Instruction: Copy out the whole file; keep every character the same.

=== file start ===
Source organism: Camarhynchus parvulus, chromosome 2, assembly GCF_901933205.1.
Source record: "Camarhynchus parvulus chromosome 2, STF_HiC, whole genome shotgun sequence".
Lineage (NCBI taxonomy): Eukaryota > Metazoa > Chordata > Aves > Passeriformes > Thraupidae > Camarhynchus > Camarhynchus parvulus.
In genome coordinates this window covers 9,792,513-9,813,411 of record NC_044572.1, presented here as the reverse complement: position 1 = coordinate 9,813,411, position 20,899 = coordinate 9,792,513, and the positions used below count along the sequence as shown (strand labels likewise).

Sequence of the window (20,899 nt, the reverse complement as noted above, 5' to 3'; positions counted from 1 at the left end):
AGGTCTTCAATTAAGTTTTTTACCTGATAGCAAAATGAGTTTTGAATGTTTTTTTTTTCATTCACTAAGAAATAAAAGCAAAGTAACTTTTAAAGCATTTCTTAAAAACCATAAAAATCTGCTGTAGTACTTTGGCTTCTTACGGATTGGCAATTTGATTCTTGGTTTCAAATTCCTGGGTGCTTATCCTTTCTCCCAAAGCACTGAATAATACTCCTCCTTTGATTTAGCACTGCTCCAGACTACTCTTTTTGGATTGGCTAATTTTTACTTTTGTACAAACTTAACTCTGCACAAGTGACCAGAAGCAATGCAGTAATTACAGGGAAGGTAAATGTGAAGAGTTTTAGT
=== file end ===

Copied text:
Source organism: Camarhynchus parvulus, chromosome 2, assembly GCF_901933205.1.
Source record: "Camarhynchus parvulus chromosome 2, STF_HiC, whole genome shotgun sequence".
Lineage (NCBI taxonomy): Eukaryota > Metazoa > Chordata > Aves > Passeriformes > Thraupidae > Camarhynchus > Camarhynchus parvulus.
In genome coordinates this window covers 9,792,513-9,813,411 of record NC_044572.1, presented here as the reverse complement: position 1 = coordinate 9,813,411, position 20,899 = coordinate 9,792,513, and the positions used below count along the sequence as shown (strand labels likewise).

Sequence of the window (20,899 nt, the reverse complement as noted above, 5' to 3'; positions counted from 1 at the left end):
AGGTCTTCAATTAAGTTTTTTACCTGATAGCAAAATGAGTTTTGAATGTTTTTTTTTTCATTCACTAAGAAATAAAAGCAAAGTAACTTTTAAAGCATTTCTTAAAAACCATAAAAATCTGCTGTAGTACTTTGGCTTCTTACGGATTGGCAATTTGATTCTTGGTTTCAAATTCCTGGGTGCTTATCCTTTCTCCCAAAGCACTGAATAATACTCCTCCTTTGATTTAGCACTGCTCCAGACTACTCTTTTTGGATTGGCTAATTTTTACTTTTGTACAAACTTAACTCTGCACAAGTGACCAGAAGCAATGCAGTAATTACAGGGAAGGTAAATGTGAAGAGTTTTAGT